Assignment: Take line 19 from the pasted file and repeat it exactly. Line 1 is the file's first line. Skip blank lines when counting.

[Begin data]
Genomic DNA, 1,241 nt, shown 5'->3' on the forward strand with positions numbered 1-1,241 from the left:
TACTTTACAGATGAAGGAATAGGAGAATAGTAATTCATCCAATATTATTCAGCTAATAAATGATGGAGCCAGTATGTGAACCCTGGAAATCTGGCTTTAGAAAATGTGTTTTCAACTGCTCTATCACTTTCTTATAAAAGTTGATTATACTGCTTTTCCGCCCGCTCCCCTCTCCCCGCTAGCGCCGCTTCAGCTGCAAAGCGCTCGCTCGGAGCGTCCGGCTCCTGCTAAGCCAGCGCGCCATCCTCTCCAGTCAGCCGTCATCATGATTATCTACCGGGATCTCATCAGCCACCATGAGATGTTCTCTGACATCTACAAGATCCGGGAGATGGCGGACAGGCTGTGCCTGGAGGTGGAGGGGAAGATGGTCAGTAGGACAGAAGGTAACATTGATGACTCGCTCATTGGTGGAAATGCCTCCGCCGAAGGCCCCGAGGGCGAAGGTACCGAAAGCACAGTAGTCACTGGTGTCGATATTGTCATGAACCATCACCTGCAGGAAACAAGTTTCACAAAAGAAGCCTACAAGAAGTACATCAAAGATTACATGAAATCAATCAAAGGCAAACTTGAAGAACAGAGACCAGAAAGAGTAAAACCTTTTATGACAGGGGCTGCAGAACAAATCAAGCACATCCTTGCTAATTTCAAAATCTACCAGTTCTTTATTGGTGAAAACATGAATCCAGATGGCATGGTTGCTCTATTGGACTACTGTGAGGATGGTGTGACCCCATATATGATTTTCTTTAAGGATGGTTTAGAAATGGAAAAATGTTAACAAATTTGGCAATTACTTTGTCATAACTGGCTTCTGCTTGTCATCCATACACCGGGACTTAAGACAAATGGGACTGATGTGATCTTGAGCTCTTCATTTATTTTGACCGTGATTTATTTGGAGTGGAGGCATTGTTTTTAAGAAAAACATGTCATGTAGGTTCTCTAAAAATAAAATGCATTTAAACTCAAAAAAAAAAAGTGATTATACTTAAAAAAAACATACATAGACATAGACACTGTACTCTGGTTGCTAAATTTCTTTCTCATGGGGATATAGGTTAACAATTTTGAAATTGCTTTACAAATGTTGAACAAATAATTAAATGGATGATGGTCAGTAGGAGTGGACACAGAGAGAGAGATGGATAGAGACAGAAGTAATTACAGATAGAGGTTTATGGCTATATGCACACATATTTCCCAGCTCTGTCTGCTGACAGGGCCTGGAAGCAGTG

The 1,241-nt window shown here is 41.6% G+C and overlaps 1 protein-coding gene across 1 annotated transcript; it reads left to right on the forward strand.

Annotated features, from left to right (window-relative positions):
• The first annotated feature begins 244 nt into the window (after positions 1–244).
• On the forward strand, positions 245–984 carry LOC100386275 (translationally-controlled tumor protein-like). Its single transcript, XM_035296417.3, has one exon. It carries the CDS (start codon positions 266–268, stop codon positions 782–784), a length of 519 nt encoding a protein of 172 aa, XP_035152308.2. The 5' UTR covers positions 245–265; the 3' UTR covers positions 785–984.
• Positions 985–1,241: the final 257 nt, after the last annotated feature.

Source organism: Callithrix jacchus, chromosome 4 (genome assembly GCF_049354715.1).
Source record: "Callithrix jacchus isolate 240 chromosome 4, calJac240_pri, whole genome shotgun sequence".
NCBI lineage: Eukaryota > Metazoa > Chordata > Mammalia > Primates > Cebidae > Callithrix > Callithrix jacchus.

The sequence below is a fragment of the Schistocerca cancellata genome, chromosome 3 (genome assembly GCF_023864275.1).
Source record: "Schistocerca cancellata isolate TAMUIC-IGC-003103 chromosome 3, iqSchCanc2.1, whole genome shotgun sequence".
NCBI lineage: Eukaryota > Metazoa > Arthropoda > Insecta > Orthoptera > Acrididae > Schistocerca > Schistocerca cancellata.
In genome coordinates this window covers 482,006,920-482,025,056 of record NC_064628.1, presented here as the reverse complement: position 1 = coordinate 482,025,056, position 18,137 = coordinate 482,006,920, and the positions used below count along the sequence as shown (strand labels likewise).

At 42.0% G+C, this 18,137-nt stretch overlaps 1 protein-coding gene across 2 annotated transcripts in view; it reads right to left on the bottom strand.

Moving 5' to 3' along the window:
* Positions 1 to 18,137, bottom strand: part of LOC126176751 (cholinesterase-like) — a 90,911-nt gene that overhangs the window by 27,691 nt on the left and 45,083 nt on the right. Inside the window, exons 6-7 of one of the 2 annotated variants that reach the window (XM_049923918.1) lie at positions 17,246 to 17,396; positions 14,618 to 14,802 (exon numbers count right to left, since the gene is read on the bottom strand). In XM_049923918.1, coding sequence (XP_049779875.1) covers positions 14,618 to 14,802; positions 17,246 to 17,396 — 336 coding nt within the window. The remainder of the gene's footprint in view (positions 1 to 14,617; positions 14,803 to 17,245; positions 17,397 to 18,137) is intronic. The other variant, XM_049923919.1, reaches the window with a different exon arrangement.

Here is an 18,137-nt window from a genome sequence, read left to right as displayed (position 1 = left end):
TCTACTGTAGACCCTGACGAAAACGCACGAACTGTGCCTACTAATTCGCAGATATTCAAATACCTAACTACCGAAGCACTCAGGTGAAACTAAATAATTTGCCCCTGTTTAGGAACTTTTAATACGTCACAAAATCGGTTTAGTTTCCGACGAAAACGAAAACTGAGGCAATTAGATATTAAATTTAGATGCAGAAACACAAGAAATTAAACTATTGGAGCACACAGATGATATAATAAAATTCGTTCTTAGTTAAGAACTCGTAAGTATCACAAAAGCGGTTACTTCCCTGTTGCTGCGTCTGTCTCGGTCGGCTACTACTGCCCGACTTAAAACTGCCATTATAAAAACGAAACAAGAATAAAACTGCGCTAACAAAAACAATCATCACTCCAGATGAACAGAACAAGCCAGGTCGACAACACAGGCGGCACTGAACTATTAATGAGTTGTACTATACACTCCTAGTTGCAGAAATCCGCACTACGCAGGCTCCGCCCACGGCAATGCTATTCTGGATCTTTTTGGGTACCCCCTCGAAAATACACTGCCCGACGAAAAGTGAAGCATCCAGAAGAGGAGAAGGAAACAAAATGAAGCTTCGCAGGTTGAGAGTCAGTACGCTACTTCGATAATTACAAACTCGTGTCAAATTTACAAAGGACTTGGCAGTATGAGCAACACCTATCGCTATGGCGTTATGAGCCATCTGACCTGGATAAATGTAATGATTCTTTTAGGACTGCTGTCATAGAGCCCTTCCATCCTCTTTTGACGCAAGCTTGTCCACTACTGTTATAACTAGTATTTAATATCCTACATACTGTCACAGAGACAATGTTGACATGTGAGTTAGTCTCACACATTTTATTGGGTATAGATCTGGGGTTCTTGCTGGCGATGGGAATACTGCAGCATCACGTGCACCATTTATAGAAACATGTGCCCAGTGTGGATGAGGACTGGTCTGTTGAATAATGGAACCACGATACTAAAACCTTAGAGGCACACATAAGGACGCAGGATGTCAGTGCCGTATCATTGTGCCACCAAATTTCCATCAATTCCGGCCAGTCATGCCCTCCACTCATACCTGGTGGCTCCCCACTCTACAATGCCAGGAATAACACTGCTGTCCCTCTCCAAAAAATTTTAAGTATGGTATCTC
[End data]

TCTACTGTAGACCCTGACGAAAACGCACGAACTGTGCCTACTAATTCGCAGATATTCAAATACCTAACTACCGAAGCACTCAGGTGAAACTAAATAATTTGCCCCTGTTTAGGAACTTTTAATACGTCACAAAATCGGTTTAGTTTCCGACGAAAACGAAAACTGAGGCAATTAGATATTAAATTTAGATGCAGAAACACAAGAAATTAAACTATTGGAGCACACAGATGATATAATAAAATTCGTTCTTAGTTAAGAACTCGTAAGTATCACAAAAGCGGTTACTTCCCTGTTGCTGCGTCTGTCTCGGTCGGCTACTACTGCCCGACTTAAAACTGCCATTATAAAAACGAAACAAGAATAAAACTGCGCTAACAAAAACAATCATCACTCCAGATGAACAGAACAAGCCAGGTCGACAACACAGGCGGCACTGAACTATTAATGAGTTGTACTATACACTCCTAGTTGCAGAAATCCGCACTACGCAGGCTCCGCCCACGGCAATGCTATTCTGGATCTTTTTGGGTACCCCCTCGAAAATACACTGCCCGACGAAAAGTGAAGCATCCAGAAGAGGAGAAGGAAACAAAATGAAGCTTCGCAGGTTGAGAGTCAGTACGCTACTTCGATAATTACAAACTCGTGTCAAATTTACAAAGGACTTGGCAGTATGAGCAACACCTATCGCTATGGCGTTATGAGCCATCTGACCTGGATAAATGTAATGATTCTTTTAGGACTGCTGTCATAGAGCCCTTCCATCCTCTTTTGACGCAAGCTTGTCCACTACTGTTATAACTAGTATTTAATATCCTACATACTGTCACAGAGACAATGTTGACATGTGAGTTAGTCTCACACATTTTATTGGGTATAGATCTGGGGTTCTTGCTGGCGATGGGAATACTGCAGCATCACGTGCACCATTTATAGAAACATGTGCCCAGTGTGGATGAGGACTGGTCTGTTGAATAATGGAACCACGATACTAAAACCTTAGAGGCACACATAAGGACGCAGGATGTCAGTGCCGTATCATTGTGCCACCAAATTTCCATCAATTCCGGCCAGTCATGCCCTCCACTCATACCTGGTGGCTCCCCACTCTACAATGCCAGGAATAACACTGCTGTCCCTCTCCAAAAAATTTTAAGTATGGTATCTC